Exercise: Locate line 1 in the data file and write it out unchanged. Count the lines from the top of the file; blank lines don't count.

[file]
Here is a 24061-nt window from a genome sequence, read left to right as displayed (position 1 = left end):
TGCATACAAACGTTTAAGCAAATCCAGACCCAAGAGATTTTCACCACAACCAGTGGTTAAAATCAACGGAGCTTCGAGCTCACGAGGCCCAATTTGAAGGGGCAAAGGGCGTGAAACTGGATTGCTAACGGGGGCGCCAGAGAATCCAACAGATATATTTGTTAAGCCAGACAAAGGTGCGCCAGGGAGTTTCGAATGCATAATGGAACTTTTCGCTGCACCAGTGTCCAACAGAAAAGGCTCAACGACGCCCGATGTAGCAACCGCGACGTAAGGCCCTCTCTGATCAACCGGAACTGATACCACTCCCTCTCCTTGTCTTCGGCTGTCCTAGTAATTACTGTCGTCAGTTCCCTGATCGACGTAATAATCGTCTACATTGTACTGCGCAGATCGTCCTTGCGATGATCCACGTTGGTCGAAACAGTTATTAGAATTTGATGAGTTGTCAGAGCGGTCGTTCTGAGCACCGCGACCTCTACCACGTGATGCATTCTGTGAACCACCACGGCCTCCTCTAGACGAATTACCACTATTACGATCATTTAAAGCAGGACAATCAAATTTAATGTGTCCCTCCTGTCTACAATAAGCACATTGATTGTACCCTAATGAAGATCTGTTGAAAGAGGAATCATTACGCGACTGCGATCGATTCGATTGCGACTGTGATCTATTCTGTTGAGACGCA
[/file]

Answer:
Here is a 24061-nt window from a genome sequence, read left to right as displayed (position 1 = left end):